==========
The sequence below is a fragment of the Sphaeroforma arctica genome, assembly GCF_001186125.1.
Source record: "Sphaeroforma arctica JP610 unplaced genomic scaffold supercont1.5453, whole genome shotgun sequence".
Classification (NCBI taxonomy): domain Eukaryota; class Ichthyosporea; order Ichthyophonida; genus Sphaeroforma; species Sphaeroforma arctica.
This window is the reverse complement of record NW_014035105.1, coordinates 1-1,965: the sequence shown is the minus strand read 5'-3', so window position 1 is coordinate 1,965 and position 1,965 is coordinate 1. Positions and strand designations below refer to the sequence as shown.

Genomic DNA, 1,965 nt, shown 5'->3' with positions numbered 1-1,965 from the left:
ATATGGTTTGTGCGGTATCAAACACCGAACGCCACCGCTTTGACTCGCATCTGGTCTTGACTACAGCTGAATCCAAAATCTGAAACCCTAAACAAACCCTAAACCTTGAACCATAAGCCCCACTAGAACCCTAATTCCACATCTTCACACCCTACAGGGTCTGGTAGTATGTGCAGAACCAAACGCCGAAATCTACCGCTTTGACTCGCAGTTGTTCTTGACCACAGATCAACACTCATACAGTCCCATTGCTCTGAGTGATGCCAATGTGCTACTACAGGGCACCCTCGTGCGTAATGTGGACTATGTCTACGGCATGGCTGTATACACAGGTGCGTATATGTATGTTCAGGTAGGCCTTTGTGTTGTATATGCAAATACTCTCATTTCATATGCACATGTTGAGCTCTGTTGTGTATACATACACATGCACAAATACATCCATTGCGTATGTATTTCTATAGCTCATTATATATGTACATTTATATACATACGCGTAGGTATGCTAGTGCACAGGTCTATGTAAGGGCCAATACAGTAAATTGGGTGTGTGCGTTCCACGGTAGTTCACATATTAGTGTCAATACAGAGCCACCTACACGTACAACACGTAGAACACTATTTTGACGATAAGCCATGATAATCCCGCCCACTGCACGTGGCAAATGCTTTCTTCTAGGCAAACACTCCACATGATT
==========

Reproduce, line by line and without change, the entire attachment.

The sequence below is a fragment of the Sphaeroforma arctica genome, assembly GCF_001186125.1.
Source record: "Sphaeroforma arctica JP610 unplaced genomic scaffold supercont1.5453, whole genome shotgun sequence".
Classification (NCBI taxonomy): domain Eukaryota; class Ichthyosporea; order Ichthyophonida; genus Sphaeroforma; species Sphaeroforma arctica.
This window is the reverse complement of record NW_014035105.1, coordinates 1-1,965: the sequence shown is the minus strand read 5'-3', so window position 1 is coordinate 1,965 and position 1,965 is coordinate 1. Positions and strand designations below refer to the sequence as shown.

Genomic DNA, 1,965 nt, shown 5'->3' with positions numbered 1-1,965 from the left:
ATATGGTTTGTGCGGTATCAAACACCGAACGCCACCGCTTTGACTCGCATCTGGTCTTGACTACAGCTGAATCCAAAATCTGAAACCCTAAACAAACCCTAAACCTTGAACCATAAGCCCCACTAGAACCCTAATTCCACATCTTCACACCCTACAGGGTCTGGTAGTATGTGCAGAACCAAACGCCGAAATCTACCGCTTTGACTCGCAGTTGTTCTTGACCACAGATCAACACTCATACAGTCCCATTGCTCTGAGTGATGCCAATGTGCTACTACAGGGCACCCTCGTGCGTAATGTGGACTATGTCTACGGCATGGCTGTATACACAGGTGCGTATATGTATGTTCAGGTAGGCCTTTGTGTTGTATATGCAAATACTCTCATTTCATATGCACATGTTGAGCTCTGTTGTGTATACATACACATGCACAAATACATCCATTGCGTATGTATTTCTATAGCTCATTATATATGTACATTTATATACATACGCGTAGGTATGCTAGTGCACAGGTCTATGTAAGGGCCAATACAGTAAATTGGGTGTGTGCGTTCCACGGTAGTTCACATATTAGTGTCAATACAGAGCCACCTACACGTACAACACGTAGAACACTATTTTGACGATAAGCCATGATAATCCCGCCCACTGCACGTGGCAAATGCTTTCTTCTAGGCAAACACTCCACATGATT